|Name Lael Bethlehem|
|Books Commercial Forestry Policy in South Africa: A Labour Perspective|
Lael Bethlehem (born 24 October 1967) is an expert in urban development. She was Director of Economic Development at the City of Johannesburg from 2002 to 2005 and Chief Executive of the Johannesburg Development Agency from 2005 to 2010. Prior to those roles, she also served as Chief Director of Forestry at the South African National Department of Water Affairs and Forestry, where she led South Africa’s forestry programme and represented the country in international forestry negotiations. Today, Bethlehem is an investment executive at Hosken Consolidated Investments.
- Education and Early Career
- The Johannesburg Development Agency
- Rea Vaya
- 2010 FIFA World Cup
- Personal life
- Current Roles
- Previous Roles
Education and Early Career
Lael Bethlehem was born on 24 October 1967 in South Africa. Bethlehem’s calling as a civic leader was apparent from an early age: at 11, she won her first award for good citizenship and later became a junior councillor. She attended the University of Witwatersrand in Johannesburg, obtaining a bachelor's degree in 1991 and a Masters in Industrial Sociology in 1994.
Lael’s career began with several research roles within the trade union movement, following which she became Chief Director at the South African National Department of Water Affairs and Forestry. She worked at the Forestry Department until 2002 when she entered local government in Johannesburg as Director of the Department for Economic Development.
The Johannesburg Development Agency
After three years in the Department for Economic Development, Lael Bethlehem was appointed the CEO of the Johannesburg Development Agency (JDA) in 2005. The JDA was established in April 2001 by the City of Johannesburg and was tasked primarily with inner city regeneration. For five years the agency focussed predominantly on high profile one-off investments which were aimed at catalysing regeneration in the inner city. Investment projects championed during this time included the Nelson Mandela Bridge, Mary Fitzgerald Square, and the Newtown development. These investments were instrumental in reversing the decline of inner city Johannesburg and in building a community of supporters and investors.
Under Bethlehem’s leadership, the JDA moved into a new investment phase, characterised by a series of more sustained smaller scale initiatives aimed at encouraging private sector investment. The agency’s work focused on upgrading public space and improving the sense of place in the city – for example public lighting, pavements, urban squares, parks and community halls were created, replaced or improved. A new museum, library, public buildings, trader markets, dance studio and cricket oval were created. The installation of beautiful public artwork and unusual street furniture became a hallmark of the JDA’s work. Bethlehem emerged as an advocate of the creation of a liveable city, believing this to be more important than simple ‘upgrading’ of space. “Public spaces have to become attractive places that give a city an identity that people can be proud of” she said in a 2008 interview. Bethlehem also managed several of the city’s large scale investment projects during her time as CEO of the JDA, including the development of the infrastructure for the city’s Bus Rapid Transit system, known as Rea Vaya, and the preparation of the key precincts for the 2010 FIFA World Cup.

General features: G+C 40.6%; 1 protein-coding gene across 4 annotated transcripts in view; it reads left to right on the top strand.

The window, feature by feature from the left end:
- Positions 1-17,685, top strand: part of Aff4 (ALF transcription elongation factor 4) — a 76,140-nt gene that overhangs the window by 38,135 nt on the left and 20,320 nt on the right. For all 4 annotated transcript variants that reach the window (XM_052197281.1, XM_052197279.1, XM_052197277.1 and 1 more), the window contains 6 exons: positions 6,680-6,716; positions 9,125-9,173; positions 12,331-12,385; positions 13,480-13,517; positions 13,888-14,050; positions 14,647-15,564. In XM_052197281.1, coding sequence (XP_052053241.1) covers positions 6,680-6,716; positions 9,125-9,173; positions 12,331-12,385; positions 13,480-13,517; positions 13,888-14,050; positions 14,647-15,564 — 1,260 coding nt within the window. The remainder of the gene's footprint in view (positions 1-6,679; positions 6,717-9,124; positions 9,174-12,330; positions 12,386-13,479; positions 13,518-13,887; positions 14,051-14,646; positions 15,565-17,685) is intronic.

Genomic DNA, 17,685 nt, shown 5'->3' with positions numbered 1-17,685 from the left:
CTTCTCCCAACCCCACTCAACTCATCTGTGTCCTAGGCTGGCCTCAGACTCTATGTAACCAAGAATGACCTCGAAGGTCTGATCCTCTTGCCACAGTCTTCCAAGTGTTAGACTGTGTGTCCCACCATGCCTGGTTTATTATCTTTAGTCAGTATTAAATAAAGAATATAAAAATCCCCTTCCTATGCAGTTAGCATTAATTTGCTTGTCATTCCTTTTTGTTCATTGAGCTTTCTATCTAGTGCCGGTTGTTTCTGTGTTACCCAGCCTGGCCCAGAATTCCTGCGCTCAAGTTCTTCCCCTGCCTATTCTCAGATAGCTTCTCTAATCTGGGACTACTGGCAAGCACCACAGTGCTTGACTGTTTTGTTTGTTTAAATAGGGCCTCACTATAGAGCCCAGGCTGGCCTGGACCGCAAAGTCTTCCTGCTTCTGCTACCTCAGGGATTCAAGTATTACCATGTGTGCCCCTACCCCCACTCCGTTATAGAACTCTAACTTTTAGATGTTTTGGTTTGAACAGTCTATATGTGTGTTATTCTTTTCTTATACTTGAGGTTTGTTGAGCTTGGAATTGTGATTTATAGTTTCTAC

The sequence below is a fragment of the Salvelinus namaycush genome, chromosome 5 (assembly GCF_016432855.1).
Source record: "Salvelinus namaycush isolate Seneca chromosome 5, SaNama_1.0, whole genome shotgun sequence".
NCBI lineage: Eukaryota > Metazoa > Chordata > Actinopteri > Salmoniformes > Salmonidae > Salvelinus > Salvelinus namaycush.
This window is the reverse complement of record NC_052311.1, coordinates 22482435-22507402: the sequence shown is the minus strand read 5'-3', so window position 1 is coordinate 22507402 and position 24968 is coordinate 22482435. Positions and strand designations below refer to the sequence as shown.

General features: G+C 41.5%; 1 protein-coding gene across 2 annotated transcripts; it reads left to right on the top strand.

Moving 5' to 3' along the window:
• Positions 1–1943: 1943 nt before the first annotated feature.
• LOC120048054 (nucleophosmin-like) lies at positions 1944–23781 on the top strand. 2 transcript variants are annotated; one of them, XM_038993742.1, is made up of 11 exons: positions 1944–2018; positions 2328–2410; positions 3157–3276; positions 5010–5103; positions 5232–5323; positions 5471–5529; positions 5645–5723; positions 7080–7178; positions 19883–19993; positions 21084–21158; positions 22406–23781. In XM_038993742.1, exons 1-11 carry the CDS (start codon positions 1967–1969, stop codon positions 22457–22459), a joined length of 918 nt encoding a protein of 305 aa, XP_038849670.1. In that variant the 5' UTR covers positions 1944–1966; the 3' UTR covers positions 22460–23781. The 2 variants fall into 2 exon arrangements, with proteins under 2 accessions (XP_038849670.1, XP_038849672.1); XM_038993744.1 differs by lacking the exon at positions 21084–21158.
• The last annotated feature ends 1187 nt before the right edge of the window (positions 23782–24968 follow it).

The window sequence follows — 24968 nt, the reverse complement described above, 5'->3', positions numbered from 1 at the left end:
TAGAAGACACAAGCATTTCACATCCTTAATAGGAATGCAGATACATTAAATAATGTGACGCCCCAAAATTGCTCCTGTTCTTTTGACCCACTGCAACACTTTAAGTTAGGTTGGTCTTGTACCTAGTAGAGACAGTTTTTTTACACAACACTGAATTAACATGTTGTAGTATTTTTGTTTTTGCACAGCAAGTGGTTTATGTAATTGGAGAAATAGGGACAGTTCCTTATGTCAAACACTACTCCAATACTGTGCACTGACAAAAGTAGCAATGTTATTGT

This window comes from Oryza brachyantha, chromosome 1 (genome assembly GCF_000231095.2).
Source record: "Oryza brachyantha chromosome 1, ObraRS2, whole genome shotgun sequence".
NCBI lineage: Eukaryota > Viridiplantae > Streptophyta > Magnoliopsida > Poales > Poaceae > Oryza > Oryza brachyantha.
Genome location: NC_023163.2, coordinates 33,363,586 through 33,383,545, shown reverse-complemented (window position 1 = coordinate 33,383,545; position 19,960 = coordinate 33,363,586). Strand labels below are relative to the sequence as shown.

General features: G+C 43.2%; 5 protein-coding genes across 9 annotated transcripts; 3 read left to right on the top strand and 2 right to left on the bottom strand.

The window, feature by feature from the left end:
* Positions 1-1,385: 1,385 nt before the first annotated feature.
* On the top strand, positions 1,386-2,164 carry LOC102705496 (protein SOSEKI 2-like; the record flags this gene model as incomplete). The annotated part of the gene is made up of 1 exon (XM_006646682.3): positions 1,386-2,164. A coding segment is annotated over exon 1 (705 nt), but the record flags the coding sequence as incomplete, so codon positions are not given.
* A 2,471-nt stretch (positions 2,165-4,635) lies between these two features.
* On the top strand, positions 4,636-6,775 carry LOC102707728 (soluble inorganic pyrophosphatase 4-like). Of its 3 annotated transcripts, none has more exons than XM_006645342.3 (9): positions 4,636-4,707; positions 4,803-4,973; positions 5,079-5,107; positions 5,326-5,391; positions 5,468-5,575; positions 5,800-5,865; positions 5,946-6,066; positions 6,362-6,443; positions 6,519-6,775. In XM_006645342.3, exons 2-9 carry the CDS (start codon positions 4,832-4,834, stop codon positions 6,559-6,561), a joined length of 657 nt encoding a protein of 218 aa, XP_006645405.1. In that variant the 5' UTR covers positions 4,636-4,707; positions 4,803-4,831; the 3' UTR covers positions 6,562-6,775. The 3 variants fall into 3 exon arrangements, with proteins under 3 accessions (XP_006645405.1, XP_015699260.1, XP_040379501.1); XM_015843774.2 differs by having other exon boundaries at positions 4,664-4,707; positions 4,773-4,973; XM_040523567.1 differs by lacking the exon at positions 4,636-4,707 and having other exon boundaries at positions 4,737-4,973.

As CEO of the Johannesburg Development Agency, Lael Bethlehem was responsible for developing the infrastructure for the introduction of Rea Vaya, a Bus Rapid Transit system for the city. This R3.5-billion flagship project was a social initiative as well as an infrastructure and environmental project: designed to be accessible, affordable and attractive to residents of all races and classes, the scheme sought to promote social inclusion and counteract the physical and social isolation suffered by the city’s poorest communities, particularly in and around Soweto. It was deliberately complementary to and integrated with the Gauteng provincial government’s Gautrain.
A 2013 peer review of Rea Vaya concluded that it was too early to determine the system’s impact on social equality. The first phase of the scheme was completed on time for the city’s hosting of the 2010 World Cup. Rea Vaya currently has around 71,000 passengers per day, and it is estimated will to save 1.6 million tons of CO2 equivalent emissions by 2020. Several other South African cities are now planning BRT systems. On leaving the JDA in 2010, Bethlehem picked Rea Vaya as the major scheme she was most proud of – particularly because of the role it played in the process of democratization in the city.
2010 FIFA World Cup
The JDA was involved in several major urban development projects which were accelerated by the World Cup deadline – the most significant of which were the upgrades to Ellis Park and Nasrec precincts in which new outdoor artwork and street furniture were installed, new bridges and roads constructed and new cricket and football pitches built. The JDA also lead the regeneration of Vilakazi Street, one of the most visited sites in Soweto.
Lael Bethlehem is married with two daughters and lives in Johannesburg.